The photograph objected to by defendant is an 8” x 10”, black and white photograph of the victim’s upper body as it rested at the scene of the crime, after a State crime scene technician rolled the victim onto his back. The photograph clearly displays the part of the victim’s head which was blown away by the pointblank blast of a shotgun. Although defendant objected to admission of the photograph into evidence, it was admitted after the coroner and crime scene technician testified that it accurately depicted the condition of the victim.

The general rule is that the admission of photographs of the victim of a murder is a matter reserved to the sound discretion of the trial judge. (People v. Myers (1966), 35 Ill. 2d 311, 331, 220 N.E.2d 297.) Where the photograph is relevant and establishes some fact in issue, it is admissible even though it has a gruesome nature. (People v. Henenberg (1973), 55 Ill. 2d 5, 13-14, 302 N.E.2d 27.) The photograph may be relevant to the victim’s identity (People v. Gerecke (1977), 45 Ill. App. 3d 510, 514, 359 N.E.2d 1178), to corroborate evidence concerning an unusual cause of death (People v. Newbury (1972), 53 Ill. 2d 228, 242, 290 N.E.2d 592) or to assist the jury in understanding medical testimony concerning the cause of death. People v. Owens (1976), 65 Ill. 2d 83, 90, 357 N.E.2d 465.

In Henenberg, the court stated it was not error to admit a photograph of the victim’s badly decomposed skull (showing a bullet hole) and left arm (in a cast). In Myers, the court found no error in the admission of photographs of a 10-year-old female victim’s body with her hands tied behind her back, a cloth tied across her mouth, and a bullet wound in her forehead. In Gerecke, five color photographs were taken at the scene of a shotgun slaying and at the morgue prior to an autopsy.

In the instant case, the photograph to which the defendant objects clearly corroborates the testimony of a pathologist, Dr. Abraham Ginsberg, who examined the victim’s body and gave his opinion as to the cause of death. The photograph also corroborated the testimony of a number of other witnesses who testified in regard to the physical appearance and clothing of the victim just prior to his abduction.

The mere fact that the photograph was cumulative in nature and that the deceased’s body had been rolled over prior to the photographing *447do not, standing alone, require reversal. A photograph is not necessarily cumulative because it graphically illustrates the oral testimony of live witnesses. (Henenberg; Gerecke; People v. West (1977), 54 Ill. App. 3d 903, 909, 370 N.E.2d 265, 270.) Merely rolling the body over does not constitute such a change of condition as to render the photograph inadmissible. (See West; People v. Smith (1974), 20 Ill. App. 3d 756, 760, 314 N.E.2d 543.) This is especially true where the witnesses have testified that the body has been rolled over or that the scene has been changed in some small way, but that the photograph still accurately depicts the general scene.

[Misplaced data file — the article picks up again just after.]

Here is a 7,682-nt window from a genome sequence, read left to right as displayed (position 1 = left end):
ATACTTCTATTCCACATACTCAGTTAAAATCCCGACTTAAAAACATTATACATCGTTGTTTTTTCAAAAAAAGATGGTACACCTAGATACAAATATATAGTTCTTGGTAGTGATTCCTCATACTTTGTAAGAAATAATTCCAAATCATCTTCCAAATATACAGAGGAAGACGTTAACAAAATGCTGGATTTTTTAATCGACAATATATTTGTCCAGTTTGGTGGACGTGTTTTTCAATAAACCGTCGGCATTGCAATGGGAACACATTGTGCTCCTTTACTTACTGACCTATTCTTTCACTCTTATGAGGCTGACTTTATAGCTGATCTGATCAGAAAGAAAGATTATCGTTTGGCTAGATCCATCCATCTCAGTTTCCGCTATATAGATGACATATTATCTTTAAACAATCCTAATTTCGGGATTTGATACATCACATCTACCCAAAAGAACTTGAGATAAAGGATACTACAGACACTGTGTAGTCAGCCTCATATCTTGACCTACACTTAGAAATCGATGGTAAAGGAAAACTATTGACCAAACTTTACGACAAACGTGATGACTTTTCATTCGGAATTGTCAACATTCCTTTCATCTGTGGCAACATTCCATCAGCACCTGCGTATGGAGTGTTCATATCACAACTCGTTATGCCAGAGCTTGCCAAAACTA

In her opening statement on behalf of the State, Gerri Papushkewych told the jury that, “An Illinois Central-Gulf Railroad employee driving along saw a dead body face down, a portion of his head blown off, saw a tire track and on the body was found approximately a dollar in the wallet.” Papushkewych also stated, “The evidence will show that they went to Clinton on February 14th and the evidence will also show and the [Pjeople will prove that on February 14th they drove Tony Fairchild to a road outside of Clinton and that they took him to a ditch, that he laid down and that they shot his head off. Those are the facts, ladies and gentlemen, that you will be hearing from the witness stand.”

The record reflects that defendant did not object to Papushkewych’s statement as it was being made. It is noted in People v. McShan (1975), 32 Ill. App. 3d 1068, 1071-72, 337 N.E.2d 263, that a defendant must make a timely objection to improper matters contained in the State’s opening statement. Since no such objection was made in the instant case, we find that this issue has been waived. Obviously, the prosecutor’s opening statement needlessly exaggerated the horror which accompanied the victim’s death. It was not, however, probative of defendant’s guilt or innocence and it was not emphasized by the prosecutor. Had it not been waived, the error contained in the prosecutor’s argument would only have been harmless in nature. People v. Miller (1975), 31 Ill. App. 3d 115, 120-21, 333 N.E.2d 264; People v. Bell (1975), 27 Ill. App. 3d 171, 176, 326 N.E.2d 507.

Marlin Snodgrass, the owner of the Avenue Auto Sales in Champaign identified People’s Exhibit Nos. 35 and 58 as photographs of two automobiles that he had on his lot on the morning of Tuesday, February 15, 1977, but which were stolen before he returned from Indiana at 5:25 p.m. that day. John, Kelsey, an Illinois State Trooper, testified that he observed the Cutlass depicted in People’s Exhibit No. 58 at the Best Inns Motel in Peoria when he went there to arrest Donald Woodruff on February 17, 1977. The second vehicle (which was depicted in People’s Exhibit No. 35) stolen from Avenue Auto Sales was discovered by Detective Michael Cook and Officer Gerald Schweighart of the *448Champaign Police Department. Attached to the front windshield of that vehicle was a temporary registration certificate bearing defendant’s name.